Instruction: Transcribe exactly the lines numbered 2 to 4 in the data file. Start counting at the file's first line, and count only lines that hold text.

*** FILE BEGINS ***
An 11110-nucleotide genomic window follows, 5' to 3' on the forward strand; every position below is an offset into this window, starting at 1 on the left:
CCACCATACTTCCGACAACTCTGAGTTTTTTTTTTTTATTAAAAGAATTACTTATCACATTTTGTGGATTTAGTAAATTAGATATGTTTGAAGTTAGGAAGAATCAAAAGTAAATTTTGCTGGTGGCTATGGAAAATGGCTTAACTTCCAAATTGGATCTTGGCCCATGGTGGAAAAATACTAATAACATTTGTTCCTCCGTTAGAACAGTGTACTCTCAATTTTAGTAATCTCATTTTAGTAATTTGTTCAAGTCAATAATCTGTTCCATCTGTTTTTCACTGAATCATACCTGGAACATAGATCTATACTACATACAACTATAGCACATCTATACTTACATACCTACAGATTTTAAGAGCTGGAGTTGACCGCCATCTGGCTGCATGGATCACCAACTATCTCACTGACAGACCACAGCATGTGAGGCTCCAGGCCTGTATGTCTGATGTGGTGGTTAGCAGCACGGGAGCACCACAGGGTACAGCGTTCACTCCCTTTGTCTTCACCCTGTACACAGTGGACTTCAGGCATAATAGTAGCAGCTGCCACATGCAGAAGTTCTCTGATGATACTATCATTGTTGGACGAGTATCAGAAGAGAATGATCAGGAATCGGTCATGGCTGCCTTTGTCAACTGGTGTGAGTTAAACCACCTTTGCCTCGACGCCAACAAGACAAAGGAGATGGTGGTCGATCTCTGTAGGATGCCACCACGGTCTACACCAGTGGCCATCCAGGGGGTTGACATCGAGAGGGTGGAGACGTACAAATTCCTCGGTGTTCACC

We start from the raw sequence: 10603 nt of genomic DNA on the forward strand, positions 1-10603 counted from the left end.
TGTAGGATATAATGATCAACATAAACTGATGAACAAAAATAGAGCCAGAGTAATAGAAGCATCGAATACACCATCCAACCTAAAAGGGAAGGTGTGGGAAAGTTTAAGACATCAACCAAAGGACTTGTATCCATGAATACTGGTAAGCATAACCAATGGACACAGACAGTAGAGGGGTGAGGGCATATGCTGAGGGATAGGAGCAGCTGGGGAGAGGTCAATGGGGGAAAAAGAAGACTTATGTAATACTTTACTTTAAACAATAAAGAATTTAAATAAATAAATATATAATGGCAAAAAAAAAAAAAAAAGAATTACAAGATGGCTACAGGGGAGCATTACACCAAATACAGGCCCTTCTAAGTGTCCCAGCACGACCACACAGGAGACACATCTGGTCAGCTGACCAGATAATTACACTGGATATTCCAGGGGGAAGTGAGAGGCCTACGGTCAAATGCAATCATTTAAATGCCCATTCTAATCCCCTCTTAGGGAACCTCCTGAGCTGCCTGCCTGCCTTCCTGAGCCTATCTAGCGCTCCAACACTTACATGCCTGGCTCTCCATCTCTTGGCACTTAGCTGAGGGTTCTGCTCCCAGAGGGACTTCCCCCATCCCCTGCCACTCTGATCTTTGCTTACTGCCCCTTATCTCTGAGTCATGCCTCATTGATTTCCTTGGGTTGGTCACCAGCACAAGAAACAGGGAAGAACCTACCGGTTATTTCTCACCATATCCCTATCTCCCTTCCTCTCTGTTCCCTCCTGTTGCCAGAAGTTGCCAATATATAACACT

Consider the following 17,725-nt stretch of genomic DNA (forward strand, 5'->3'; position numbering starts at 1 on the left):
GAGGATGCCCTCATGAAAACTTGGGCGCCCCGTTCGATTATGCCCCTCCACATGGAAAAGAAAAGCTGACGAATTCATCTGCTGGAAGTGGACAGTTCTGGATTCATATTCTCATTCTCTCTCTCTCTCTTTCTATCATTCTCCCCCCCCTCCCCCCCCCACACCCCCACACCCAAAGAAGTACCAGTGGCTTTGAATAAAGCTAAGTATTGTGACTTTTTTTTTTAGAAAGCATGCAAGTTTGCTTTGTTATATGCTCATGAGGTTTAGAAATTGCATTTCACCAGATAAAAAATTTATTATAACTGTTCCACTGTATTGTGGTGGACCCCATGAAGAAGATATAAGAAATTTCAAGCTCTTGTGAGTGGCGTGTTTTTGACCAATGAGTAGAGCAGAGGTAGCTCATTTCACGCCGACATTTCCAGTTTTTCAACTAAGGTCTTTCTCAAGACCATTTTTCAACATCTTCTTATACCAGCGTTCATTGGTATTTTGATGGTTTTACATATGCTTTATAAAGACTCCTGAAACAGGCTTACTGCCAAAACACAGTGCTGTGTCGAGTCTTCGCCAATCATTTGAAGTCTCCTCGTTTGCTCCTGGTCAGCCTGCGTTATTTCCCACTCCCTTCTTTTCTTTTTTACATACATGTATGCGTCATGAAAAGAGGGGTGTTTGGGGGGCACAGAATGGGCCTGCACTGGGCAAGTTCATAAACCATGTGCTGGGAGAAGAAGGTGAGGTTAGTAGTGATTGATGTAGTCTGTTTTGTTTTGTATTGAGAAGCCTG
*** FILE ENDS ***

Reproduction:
CCACCATACTTCCGACAACTCTGAGTTTTTTTTTTTTATTAAAAGAATTACTTATCACATTTTGTGGATTTAGTAAATTAGATATGTTTGAAGTTAGGAAGAATCAAAAGTAAATTTTGCTGGTGGCTATGGAAAATGGCTTAACTTCCAAATTGGATCTTGGCCCATGGTGGAAAAATACTAATAACATTTGTTCCTCCGTTAGAACAGTGTACTCTCAATTTTAGTAATCTCATTTTAGTAATTTGTTCAAGTCAATAATCTGTTCCATCTGTTTTTCACTGAATCATACCTGGAACATAGATCTATACTACATACAACTATAGCACATCTATACTTACATACCTACAGATTTTAAGAGCTGGAGTTGACCGCCATCTGGCTGCATGGATCACCAACTATCTCACTGACAGACCACAGCATGTGAGGCTCCAGGCCTGTATGTCTGATGTGGTGGTTAGCAGCACGGGAGCACCACAGGGTACAGCGTTCACTCCCTTTGTCTTCACCCTGTACACAGTGGACTTCAGGCATAATAGTAGCAGCTGCCACATGCAGAAGTTCTCTGATGATACTATCATTGTTGGACGAGTATCAGAAGAGAATGATCAGGAATCGGTCATGGCTGCCTTTGTCAACTGGTGTGAGTTAAACCACCTTTGCCTCGACGCCAACAAGACAAAGGAGATGGTGGTCGATCTCTGTAGGATGCCACCACGGTCTACACCAGTGGCCATCCAGGGGGTTGACATCGAGAGGGTGGAGACGTACAAATTCCTCGGTGTTCACC

We start from the raw sequence: 10603 nt of genomic DNA on the forward strand, positions 1-10603 counted from the left end.
TGTAGGATATAATGATCAACATAAACTGATGAACAAAAATAGAGCCAGAGTAATAGAAGCATCGAATACACCATCCAACCTAAAAGGGAAGGTGTGGGAAAGTTTAAGACATCAACCAAAGGACTTGTATCCATGAATACTGGTAAGCATAACCAATGGACACAGACAGTAGAGGGGTGAGGGCATATGCTGAGGGATAGGAGCAGCTGGGGAGAGGTCAATGGGGGAAAAAGAAGACTTATGTAATACTTTACTTTAAACAATAAAGAATTTAAATAAATAAATATATAATGGCAAAAAAAAAAAAAAAAGAATTACAAGATGGCTACAGGGGAGCATTACACCAAATACAGGCCCTTCTAAGTGTCCCAGCACGACCACACAGGAGACACATCTGGTCAGCTGACCAGATAATTACACTGGATATTCCAGGGGGAAGTGAGAGGCCTACGGTCAAATGCAATCATTTAAATGCCCATTCTAATCCCCTCTTAGGGAACCTCCTGAGCTGCCTGCCTGCCTTCCTGAGCCTATCTAGCGCTCCAACACTTACATGCCTGGCTCTCCATCTCTTGGCACTTAGCTGAGGGTTCTGCTCCCAGAGGGACTTCCCCCATCCCCTGCCACTCTGATCTTTGCTTACTGCCCCTTATCTCTGAGTCATGCCTCATTGATTTCCTTGGGTTGGTCACCAGCACAAGAAACAGGGAAGAACCTACCGGTTATTTCTCACCATATCCCTATCTCCCTTCCTCTCTGTTCCCTCCTGTTGCCAGAAGTTGCCAATATATAACACT